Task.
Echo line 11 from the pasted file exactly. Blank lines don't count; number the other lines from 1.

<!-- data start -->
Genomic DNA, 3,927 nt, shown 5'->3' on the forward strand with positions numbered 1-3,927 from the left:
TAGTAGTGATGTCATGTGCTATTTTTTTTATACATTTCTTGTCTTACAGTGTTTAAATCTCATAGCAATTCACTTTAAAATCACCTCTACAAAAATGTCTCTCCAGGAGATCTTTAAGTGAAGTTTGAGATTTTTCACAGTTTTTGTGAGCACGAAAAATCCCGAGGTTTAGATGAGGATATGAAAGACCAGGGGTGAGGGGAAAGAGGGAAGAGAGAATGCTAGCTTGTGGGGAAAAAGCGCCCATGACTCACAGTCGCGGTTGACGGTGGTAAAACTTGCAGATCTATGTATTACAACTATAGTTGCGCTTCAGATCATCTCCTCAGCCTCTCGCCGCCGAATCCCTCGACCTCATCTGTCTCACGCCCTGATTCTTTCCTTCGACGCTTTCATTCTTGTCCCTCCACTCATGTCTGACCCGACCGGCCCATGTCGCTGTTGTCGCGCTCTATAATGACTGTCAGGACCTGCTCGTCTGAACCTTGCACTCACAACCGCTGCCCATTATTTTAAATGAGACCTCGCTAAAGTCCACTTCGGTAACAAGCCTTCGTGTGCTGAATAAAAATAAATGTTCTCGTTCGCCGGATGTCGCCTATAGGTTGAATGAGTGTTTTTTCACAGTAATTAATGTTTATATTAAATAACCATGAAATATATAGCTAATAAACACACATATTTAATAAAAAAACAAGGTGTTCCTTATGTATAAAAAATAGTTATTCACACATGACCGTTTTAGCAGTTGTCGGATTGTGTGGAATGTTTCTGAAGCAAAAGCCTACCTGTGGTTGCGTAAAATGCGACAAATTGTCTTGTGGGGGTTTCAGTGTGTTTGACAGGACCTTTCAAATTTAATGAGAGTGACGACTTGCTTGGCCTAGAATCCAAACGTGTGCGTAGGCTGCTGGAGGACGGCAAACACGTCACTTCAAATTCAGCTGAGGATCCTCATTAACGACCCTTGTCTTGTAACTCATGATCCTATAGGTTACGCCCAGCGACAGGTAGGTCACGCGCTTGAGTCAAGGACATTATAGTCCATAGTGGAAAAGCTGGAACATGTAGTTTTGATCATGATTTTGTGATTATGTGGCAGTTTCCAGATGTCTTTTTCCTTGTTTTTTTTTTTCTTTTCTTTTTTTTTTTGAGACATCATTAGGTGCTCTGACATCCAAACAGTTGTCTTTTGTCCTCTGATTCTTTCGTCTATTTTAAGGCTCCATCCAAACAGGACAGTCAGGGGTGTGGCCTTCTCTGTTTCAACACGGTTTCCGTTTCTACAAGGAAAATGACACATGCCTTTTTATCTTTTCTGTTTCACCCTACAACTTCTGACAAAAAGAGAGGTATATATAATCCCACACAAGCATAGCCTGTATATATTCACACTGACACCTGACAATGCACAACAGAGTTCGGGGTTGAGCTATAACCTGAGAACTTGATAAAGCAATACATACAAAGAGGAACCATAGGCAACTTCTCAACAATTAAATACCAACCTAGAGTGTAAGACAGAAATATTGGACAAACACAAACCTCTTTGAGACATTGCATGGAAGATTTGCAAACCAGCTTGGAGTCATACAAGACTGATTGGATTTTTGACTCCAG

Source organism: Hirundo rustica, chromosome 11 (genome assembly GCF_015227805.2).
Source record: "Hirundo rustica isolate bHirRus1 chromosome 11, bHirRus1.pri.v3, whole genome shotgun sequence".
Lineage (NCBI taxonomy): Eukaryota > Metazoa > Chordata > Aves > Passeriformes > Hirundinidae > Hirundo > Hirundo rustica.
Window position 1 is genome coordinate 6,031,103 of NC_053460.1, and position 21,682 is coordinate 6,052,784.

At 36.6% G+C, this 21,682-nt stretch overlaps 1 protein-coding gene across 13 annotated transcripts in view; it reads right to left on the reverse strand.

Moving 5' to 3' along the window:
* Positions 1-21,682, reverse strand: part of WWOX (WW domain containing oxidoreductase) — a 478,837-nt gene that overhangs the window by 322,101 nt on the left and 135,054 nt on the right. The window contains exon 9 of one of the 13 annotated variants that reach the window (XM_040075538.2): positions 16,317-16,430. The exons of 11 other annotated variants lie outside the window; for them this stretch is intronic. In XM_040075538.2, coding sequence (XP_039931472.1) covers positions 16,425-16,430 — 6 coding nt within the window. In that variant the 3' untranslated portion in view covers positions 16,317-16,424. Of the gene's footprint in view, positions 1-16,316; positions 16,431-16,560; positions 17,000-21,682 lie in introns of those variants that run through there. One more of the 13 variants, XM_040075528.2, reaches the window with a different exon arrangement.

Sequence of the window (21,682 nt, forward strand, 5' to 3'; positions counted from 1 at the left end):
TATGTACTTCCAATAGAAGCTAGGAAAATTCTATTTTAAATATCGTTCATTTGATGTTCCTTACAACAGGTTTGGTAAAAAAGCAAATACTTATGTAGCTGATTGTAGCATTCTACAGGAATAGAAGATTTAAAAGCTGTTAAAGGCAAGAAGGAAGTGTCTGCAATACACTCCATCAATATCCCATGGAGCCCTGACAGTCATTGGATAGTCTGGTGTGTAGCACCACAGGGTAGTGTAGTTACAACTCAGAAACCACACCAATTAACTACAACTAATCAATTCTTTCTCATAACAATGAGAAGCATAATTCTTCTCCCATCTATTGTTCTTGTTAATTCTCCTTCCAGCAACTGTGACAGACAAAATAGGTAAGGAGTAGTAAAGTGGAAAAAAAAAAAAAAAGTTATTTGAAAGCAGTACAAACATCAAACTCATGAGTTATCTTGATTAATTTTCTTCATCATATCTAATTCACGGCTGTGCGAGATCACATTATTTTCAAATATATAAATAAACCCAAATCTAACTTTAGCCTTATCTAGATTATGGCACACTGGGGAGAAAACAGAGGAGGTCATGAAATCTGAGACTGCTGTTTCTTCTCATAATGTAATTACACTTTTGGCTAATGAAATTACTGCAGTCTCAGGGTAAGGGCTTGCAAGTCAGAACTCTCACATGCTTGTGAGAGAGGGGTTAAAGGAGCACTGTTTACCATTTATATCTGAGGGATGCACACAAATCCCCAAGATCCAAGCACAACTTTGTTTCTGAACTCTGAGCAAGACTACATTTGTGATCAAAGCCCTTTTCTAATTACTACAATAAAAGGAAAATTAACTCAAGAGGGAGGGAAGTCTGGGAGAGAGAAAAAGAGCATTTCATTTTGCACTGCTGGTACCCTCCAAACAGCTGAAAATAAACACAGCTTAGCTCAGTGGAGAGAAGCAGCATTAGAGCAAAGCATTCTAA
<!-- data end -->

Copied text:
TATGTACTTCCAATAGAAGCTAGGAAAATTCTATTTTAAATATCGTTCATTTGATGTTCCTTACAACAGGTTTGGTAAAAAAGCAAATACTTATGTAGCTGATTGTAGCATTCTACAGGAATAGAAGATTTAAAAGCTGTTAAAGGCAAGAAGGAAGTGTCTGCAATACACTCCATCAATATCCCATGGAGCCCTGACAGTCATTGGATAGTCTGGTGTGTAGCACCACAGGGTAGTGTAGTTACAACTCAGAAACCACACCAATTAACTACAACTAATCAATTCTTTCTCATAACAATGAGAAGCATAATTCTTCTCCCATCTATTGTTCTTGTTAATTCTCCTTCCAGCAACTGTGACAGACAAAATAGGTAAGGAGTAGTAAAGTGGAAAAAAAAAAAAAAAGTTATTTGAAAGCAGTACAAACATCAAACTCATGAGTTATCTTGATTAATTTTCTTCATCATATCTAATTCACGGCTGTGCGAGATCACATTATTTTCAAATATATAAATAAACCCAAATCTAACTTTAGCCTTATCTAGATTATGGCACACTGGGGAGAAAACAGAGGAGGTCATGAAATCTGAGACTGCTGTTTCTTCTCATAATGTAATTACACTTTTGGCTAATGAAATTACTGCAGTCTCAGGGTAAGGGCTTGCAAGTCAGAACTCTCACATGCTTGTGAGAGAGGGGTTAAAGGAGCACTGTTTACCATTTATATCTGAGGGATGCACACAAATCCCCAAGATCCAAGCACAACTTTGTTTCTGAACTCTGAGCAAGACTACATTTGTGATCAAAGCCCTTTTCTAATTACTACAATAAAAGGAAAATTAACTCAAGAGGGAGGGAAGTCTGGGAGAGAGAAAAAGAGCATTTCATTTTGCACTGCTGGTACCCTCCAAACAGCTGAAAATAAACACAGCTTAGCTCAGTGGAGAGAAGCAGCATTAGAGCAAAGCATTCTAA